The tumor biology revealed invasive lobular carcinoma grade 3, size 2 cm, node negative, and ER strongly positive for estrogen (ER) and progesterone receptor (PR) and HER-2 positive by immunohistochemical staining and by cytogenetic technique. After surgery, she was started on treatment with 12 weekly doses of paclitaxel and trastuzumab as part of her adjuvant treatment. Accordingly, she completed trastuzumab for 1 year along with adjuvant hormonal treatment with letrozole. She has completed 2 years of hormonal treatment and is planned to receive it for 3 more years.

CASE 8: A 60-year-old postmenopausal woman with family history of endometrial cancer in her mother and sister presented with bilateral breast heaviness and mild pain but no palpable mass. She was reviewed in a breast clinic with a mammogram which showed development of new focal area of dense asymmetry in the central part of the left breast, with a degree of progression in the nodules in both breasts. Ultrasound scans of the breasts revealed several cysts in the left breast. At 5 o’clock position there was a suspicious irregular hypoechoic area measuring 9×15×20 mm. No axillary lymphadenopathy was on ultrasound criteria, with a 10-mm septated cyst with internal echoes in the right breast in addition to a suspicious lobulated mass measuring 9×15×20 mm in the left breast. Left breast biopsy revealed invasive lobular carcinoma, pleomorphic type grade 2 (tubular formation 3, nuclear pleomorphism 2, mitotic rate 2), estrogen receptor-positive (ER) (strong, 90%), progesterone receptor-positive (PR) (strong, 80%), positive for HER-2/neu overexpression (3+) and Ki-67: 30% (Figures 2, 3). She underwent simple mastectomy and sentinel lymph node biopsy, pT1cN0. She is planned for adjuvant treatment with standard treatment protocols for HER-2/neu-positive early breast cancer.

CASE 9:

A 40-year-old premenopausal woman presented with a progressive right breast mass which was later diagnosed to be locally advanced right breast cancer in January 2003. She was started on neoadjuvant chemotherapy along with trastuzumab followed by right modified radical mastectomy. Histopathology was consistent with invasive lobular carcinoma, tumor size 2 cm, and 6 out of 36 lymph nodes positive, positive for estrogen receptor (ER), positive for progesterone receptor (PR), and HER-2/neu-positive. Later, she was subjected to adjuvant radiation and was subsequently treated with tamoxifen as adjuvant hormonal treatment. She remained disease free on hormonal treatment for 4 years, but later she complained had swelling of her right arm due to lymph edema, along with chest wall recurrence confirmed to be recurrent breast cancer by histo-pathology. There was no metastatic disease on further work-up. For that reason, the patient was initially managed with palliative chemotherapy for a few months, but later was lost to follow-up by our institution.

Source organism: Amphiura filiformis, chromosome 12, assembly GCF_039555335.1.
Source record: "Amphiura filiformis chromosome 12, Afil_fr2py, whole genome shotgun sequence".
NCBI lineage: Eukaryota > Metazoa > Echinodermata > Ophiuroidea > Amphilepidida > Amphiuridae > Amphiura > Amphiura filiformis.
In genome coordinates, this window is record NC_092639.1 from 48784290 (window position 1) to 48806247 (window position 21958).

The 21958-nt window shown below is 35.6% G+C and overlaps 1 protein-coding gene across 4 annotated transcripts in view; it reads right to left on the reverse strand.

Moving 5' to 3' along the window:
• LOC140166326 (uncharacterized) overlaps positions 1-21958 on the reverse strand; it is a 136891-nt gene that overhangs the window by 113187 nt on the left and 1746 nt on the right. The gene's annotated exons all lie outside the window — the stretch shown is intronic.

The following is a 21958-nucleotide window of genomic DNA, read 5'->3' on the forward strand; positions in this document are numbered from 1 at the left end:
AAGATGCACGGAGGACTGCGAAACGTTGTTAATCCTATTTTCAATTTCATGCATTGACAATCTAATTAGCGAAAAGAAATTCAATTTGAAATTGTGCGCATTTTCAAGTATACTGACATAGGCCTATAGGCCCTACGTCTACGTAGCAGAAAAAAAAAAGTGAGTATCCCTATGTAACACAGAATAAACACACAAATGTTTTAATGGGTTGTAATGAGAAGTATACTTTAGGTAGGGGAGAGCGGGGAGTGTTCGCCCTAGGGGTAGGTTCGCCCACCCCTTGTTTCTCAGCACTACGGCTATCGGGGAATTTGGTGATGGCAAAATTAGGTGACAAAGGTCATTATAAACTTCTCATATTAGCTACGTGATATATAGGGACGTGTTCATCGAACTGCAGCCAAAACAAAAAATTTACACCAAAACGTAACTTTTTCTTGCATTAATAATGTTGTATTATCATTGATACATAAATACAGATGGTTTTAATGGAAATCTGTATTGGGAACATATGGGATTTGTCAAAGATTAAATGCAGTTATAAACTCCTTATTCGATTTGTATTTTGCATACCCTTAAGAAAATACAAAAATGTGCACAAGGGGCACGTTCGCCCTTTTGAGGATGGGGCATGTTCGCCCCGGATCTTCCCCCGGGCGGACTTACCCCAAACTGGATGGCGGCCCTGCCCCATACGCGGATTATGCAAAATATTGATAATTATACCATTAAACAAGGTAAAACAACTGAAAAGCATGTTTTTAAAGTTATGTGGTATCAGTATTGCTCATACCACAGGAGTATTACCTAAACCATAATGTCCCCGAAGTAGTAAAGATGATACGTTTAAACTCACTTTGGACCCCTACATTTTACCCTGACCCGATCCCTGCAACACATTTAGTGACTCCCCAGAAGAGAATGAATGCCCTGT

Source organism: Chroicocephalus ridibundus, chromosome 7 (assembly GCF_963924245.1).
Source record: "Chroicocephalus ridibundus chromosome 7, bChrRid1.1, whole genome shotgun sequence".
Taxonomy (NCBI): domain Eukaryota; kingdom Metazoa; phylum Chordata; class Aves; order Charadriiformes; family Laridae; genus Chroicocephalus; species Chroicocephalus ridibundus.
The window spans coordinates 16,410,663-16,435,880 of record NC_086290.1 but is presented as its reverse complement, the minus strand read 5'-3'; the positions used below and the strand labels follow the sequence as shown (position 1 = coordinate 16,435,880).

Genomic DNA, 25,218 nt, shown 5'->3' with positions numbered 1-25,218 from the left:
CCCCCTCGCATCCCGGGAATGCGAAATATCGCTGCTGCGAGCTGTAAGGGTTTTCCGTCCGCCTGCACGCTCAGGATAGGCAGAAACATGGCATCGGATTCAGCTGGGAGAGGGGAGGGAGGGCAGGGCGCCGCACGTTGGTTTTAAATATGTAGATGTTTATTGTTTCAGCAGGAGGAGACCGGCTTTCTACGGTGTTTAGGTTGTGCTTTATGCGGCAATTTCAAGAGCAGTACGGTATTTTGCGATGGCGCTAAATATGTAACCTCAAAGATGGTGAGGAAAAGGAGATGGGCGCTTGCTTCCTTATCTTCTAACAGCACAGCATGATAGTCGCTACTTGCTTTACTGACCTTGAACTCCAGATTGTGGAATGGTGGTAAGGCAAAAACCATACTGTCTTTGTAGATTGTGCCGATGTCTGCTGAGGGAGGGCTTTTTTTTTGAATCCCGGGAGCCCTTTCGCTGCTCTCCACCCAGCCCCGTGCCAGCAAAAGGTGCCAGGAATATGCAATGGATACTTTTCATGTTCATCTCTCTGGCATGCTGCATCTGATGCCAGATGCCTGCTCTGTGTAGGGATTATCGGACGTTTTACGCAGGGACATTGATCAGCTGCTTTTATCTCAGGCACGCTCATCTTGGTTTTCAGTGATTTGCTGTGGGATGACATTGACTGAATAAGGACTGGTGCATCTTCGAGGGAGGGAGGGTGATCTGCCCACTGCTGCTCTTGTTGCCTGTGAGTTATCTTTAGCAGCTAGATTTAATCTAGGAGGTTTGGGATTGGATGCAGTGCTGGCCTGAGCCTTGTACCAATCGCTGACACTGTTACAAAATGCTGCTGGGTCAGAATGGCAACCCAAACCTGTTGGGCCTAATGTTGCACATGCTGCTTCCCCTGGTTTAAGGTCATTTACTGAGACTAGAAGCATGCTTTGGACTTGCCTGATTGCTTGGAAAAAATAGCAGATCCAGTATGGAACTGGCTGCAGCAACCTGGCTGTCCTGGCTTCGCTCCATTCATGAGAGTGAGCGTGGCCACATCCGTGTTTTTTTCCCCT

Discussion

Overall, breast cancer is the most frequently diagnosed malignancy among Arab women, representing an estimated 17.7% to 19% of all new cancers in 2018 [7,8]. HER-2/neu-positive breast carcinomas constitute around one-fifth of breast cancers [9]. Considering its aggressive biology and adverse overall outcomes, HER-2 status has become an important predictive and prognostic factor in cancer of the breast. HER-2 testing is considered a standard of care in assessment of patients with breast cancer, and it serves an important role in assessing patients for further treatment.

ILBCs display a relatively low rate of HER-2/neu overexpression or amplification (3–13% in recent series) [10]. Most invasive lobular carcinomas express the estrogen receptor and progesterone receptor but lack (HER-2) amplification. Consistent with the rarity of this histopathological entity, only 9 cases were identified in almost 2 decades among our patient population. Most of the patients were diagnosed at about age 60 years, which is consistent with a previous case series study [2], but another report found the patient population was relatively younger [11].

Our first case is unique; she had history of AML (M2) after allogenic stem cell transplant almost 17 years ago, followed by refractory idiopathic thrombocytopenic purpura that resolved after splenectomy, and she was later diagnosed with HER-2-positive invasive lobular breast carcinoma. To the best of our knowledge, this is the first such case to be reported. However, the occurrence of breast cancer after completion of AML has been mentioned in previous 2 cases, but with a different histology [12,13]. The risk for developing a solid tumor increases over time and is highest among patients who underwent allogenic transplantation as post-remission therapy [12]. Patients who survive cancer, especially hematological and lymphoid malignancies after successful treatment, are at high risk for having secondary malignant neoplasms. As the survival times have increased, secondary solid tumors are emerging as a serious long-term complication. However, not all secondary malignancies are due to cancer-related treatment.

Our second case is of a patient with early left breast cancer, histopathology consistent with hormone-positive and HER-2/neu-negative invasive ductal cancer, who completed adjuvant treatment and developed bilateral early breast cancer after 15 years. This time, histopathology of the right breast was consistent with invasive lobular carcinoma, pleomorphic type, strongly positive for hormone receptors and negative for HER-2/neu, and the left breast had mass invasive lobular carcinoma, classic type, strongly positive for hormone status along with presence of HER-2/neu overexpression. As presented in the literature, synchronous bilateral breast cancer is still an uncommon diagnosis. In a case series, the incidence of synchronous bilateral breast cancer was reported to be 2.1% [14]. To the best of our knowledge, this case with unique presentation and diverse histology has never been published before.